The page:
Ahh, Fisherman's Bait. This game had been at my Putt-Putt (the real thing).
This game is lost and has been gone from most arcades. You can get the console version online and the arcade version from eBay, but this game is long gone. I loved playing this game, my mom remembers me getting addicted to it at Putt-Putt, and how that I had to ask mom for more tokens to play this game. Before Chuck E. Cheese's opened once again opened a location in my area, I played mostly video games at the arcade. This game was so good, I rented it on my Playstation. Now this is no ordinary Bass fishing game sponsored by a hunting or fishing store like Bass Pro Shops, or a fishing league. This game is nearly a classic, because it said on the cover/booklet of the PSone version something about being a coin-op hit.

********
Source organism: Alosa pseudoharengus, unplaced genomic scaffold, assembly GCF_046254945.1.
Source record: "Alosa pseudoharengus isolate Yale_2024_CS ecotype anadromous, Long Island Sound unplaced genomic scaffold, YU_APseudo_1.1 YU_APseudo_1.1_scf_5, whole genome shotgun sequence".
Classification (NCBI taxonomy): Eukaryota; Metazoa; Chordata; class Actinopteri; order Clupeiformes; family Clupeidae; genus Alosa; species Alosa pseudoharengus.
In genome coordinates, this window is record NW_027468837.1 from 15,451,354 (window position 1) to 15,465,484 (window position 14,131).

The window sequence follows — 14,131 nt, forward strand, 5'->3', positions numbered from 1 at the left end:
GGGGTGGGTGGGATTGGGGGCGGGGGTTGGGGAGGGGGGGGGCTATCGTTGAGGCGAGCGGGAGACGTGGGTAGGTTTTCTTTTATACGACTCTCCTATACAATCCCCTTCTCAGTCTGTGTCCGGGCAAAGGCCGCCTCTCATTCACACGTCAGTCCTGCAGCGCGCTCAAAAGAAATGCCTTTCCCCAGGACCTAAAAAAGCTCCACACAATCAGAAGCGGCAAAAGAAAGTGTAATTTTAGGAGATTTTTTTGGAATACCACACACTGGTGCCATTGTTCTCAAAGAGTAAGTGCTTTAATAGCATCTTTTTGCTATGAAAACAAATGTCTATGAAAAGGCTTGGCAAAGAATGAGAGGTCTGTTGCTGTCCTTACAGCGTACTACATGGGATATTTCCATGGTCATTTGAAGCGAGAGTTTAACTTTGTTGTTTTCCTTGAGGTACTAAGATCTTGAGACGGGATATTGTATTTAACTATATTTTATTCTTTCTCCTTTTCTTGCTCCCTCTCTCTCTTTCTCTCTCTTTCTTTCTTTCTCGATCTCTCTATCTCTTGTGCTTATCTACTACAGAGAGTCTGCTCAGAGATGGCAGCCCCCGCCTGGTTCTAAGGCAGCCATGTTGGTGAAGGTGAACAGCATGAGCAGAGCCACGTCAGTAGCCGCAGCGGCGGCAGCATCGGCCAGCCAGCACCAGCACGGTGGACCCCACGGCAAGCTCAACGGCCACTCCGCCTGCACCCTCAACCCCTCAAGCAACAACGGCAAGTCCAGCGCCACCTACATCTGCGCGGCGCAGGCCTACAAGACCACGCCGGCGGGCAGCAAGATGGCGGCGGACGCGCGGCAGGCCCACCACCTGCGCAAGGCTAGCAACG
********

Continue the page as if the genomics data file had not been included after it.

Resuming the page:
.








You would hear the opening spirtual like theme. Then you would go to the menu and pick Tournament or two-player mode. Then shown here you would select the lure.








Then you would sort-of randomly pick the lengnth of the cast. If you got a fish you can see the fish in danger wating to be caught.

.


But if the tension got dark-red then the line breaks and/or you lose the fish.
.




You would either get a Largemouth Bass or the wrong and not game fish. It measures the weight of your fish instantly, makes you want to "lure" away from real fishing.





When time runs out, you would countine if you insert more coins at the arcade or if you pressed Start on your Playstation.

The greatest games don't need extreme violence. Fishing is an old-time sport, and there is a limit to fishing. Also, fun games like Simpsons Bowling and Namco classics like Pac-Man prove arcades don't need fake guns or fighting. They just need a good memory. And good, laid-back music.